Again, this sameness and union are not the case on the physical level of bodily form, but you and I are not bodies — we are spirit. One of the unique characteristics of A Course in Miracles is that Jesus does not ask us to deny our experience of being in a body. He says: “The body was not made by love. Yet love does not condemn it and can use it lovingly, respecting what the Son of God has made and using it to save him from illusions.” (T-18.VI.4:7-8). In fact, the even encourages us to use the body to extend his vision of sameness to everyone we meet: “For this alone I need; that you will hear the words I speak, and give them to the world. You are my voice, my eyes, my feet, my hands, through which I save the world.” (W-pI.rV.in.9:2-3).

Accepting that the seeming differences of the body do not matter does not mean that we should reject the body, or the world. In fact, Jesus says that to deny our physical experience in this world is a “particularly unworthy form of denial” (T-2.IV.3:11). Just like Buddha, Jesus pleads with us to walk the spiritual middle road of leading a normal life, but centered on the Holy Spirit as the only Guide to the mind, Who will always help in efforts to see the truth of sameness. Only by choosing to join with another — in the mind — do I allow the Holy Spirit to correct the ontological error of separation. He then gladly and instantly turns my special relationship into a holy relationship. Now I am healed.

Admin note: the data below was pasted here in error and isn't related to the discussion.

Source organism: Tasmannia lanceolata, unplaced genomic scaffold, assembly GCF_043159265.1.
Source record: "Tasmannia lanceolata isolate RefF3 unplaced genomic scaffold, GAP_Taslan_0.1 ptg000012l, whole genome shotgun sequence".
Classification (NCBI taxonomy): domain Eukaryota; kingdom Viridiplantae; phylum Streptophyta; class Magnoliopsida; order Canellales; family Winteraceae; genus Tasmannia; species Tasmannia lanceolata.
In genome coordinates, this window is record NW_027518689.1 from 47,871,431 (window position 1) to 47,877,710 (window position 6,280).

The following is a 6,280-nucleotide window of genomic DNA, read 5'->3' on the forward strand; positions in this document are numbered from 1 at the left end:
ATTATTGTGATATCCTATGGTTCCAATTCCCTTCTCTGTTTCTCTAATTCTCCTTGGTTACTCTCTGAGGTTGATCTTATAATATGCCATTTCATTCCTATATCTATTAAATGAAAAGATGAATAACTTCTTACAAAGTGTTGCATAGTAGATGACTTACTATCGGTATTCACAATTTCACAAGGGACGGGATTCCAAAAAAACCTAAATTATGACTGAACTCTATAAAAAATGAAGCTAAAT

This, on the other hand, also does not mean one should never end a relationship because “this would be the mistake of focusing on differences in form instead of the sameness of content”. In our spiritual curriculum, not all relationships are meant to last life-long. Just leave your decision whether or not to break up to the Holy Spirit. It may be that a peaceful splitting up may eventually be the most loving decision for all parties involved. Even if you do acknowledge the same loving light in the both of you, the form of the relationship may shift, as do all forms. That’s okay. As Ken Wapnick emphasized in this regard: “The difference between the special relationship and the holy relationship is simply one of perception: through whose eyes do we perceive the relationship, the ego’s sin or Holy Spirit’s innocence?” This choice, “between two choices or two voices” (C-I.7:1), between form and content, between differences and sameness, is the only real freedom that we have left while asleep in the dream. Practice your decision making power well. Make the next year different by making it all the same.


See also “Miracles or Murder: a guide to concepts of A Course in Miracles“. This guidebook, endorsed by Gary and Cindy Renard, was published in March 2016 by Outskirts Press and is available at Amazon.com: